The Oasis charity has been selected to run the country’s first ‘secure school’.
The Oasis Charitable Trust – sponsor of the 52-school Oasis Community Learning trust – has been awarded the contract to turn the Medway Secure Training Centre in Kent into a school for young offenders. It is due to open late in 2020.
The Ministry of Justice has committed £5 million to the project, which will include a refurbishment of the classrooms and residential areas.
Services provided to young people will include mentoring and working with young people at risk of violence and abuse.
Rev. Steve Chalke, Oasis founder and leader, said the trust “believes in second chances” and that a “challenging and redemptive environment” would be provided for young offenders.
“We believe that every young person is capable of change and of making more positive choices about their life and their future. Therefore, our emphasis will be wholly on rehabilitation and restoration rather than retribution,” Chalke said.
“From the very beginning of their stay with us, we will work with them to begin to prepare for their resettlement back into community to make an ongoing positive contribution to society in the future.”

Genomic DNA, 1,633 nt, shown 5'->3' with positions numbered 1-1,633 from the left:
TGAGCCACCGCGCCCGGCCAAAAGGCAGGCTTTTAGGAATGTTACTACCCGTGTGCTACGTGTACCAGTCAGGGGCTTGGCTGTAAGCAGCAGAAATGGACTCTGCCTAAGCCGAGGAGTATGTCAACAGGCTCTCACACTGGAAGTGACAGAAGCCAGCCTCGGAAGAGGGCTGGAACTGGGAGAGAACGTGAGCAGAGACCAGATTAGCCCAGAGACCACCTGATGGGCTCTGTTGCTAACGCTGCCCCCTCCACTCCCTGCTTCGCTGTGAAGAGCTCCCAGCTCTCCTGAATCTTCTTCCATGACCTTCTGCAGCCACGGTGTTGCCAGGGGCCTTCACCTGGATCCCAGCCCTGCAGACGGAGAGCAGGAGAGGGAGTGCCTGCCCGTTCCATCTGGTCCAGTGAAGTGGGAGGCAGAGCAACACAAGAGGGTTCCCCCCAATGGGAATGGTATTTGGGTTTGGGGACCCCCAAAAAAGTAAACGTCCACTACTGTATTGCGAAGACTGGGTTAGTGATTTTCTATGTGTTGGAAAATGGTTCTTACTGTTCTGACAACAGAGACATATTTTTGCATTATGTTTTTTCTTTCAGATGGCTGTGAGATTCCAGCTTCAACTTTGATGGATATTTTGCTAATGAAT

Edward Argar, justice minister, said: “Secure schools are critical to our vision for youth custody – placing education, healthcare and purposeful activity at the heart of rehabilitation.”
Argar said the government would work closely with the trust, adding he had been “impressed” by Oasis’s track record across education, health and youth work.
The government says that three quarters of Oasis’ academies operate in the UK’s most deprived areas, with most rated by Ofsted as failing at the time they were taken over.
It was revealed in 2017 that twice the number of pupils at an Oasis academy had been home educated since the start of the year compared to other schools in the area, leading to allegations that parents were being encouraged to remove the children if they did not want them to be excluded.
Medway Training Centre was graded ‘requires improvement’ by Ofsted, the Care Quality Commission and Her Majesty’s Inspectorate of Prisons last year.
Plans for secure schools have been in the pipeline following scathing criticism of existing young offender services in a 2016 review by behaviour expert Charlie Taylor.
In his report, Taylor warned that children in existing public sector youth offender institutions received an average of only 15 hours of education a week, with an ambition of 30 hours prevented by “staff shortages and rising levels of violence”.
Children in custody are often unable to finish courses or sit exams they have been working towards for years, he warned.
The government said it shared Taylor’s view and was piloting the scheme with two institutions, one in the north of England and one in the south.
But when Schools Week asked for the results of the two pilots, an MoJ spokesperson confirmed they had not taken place.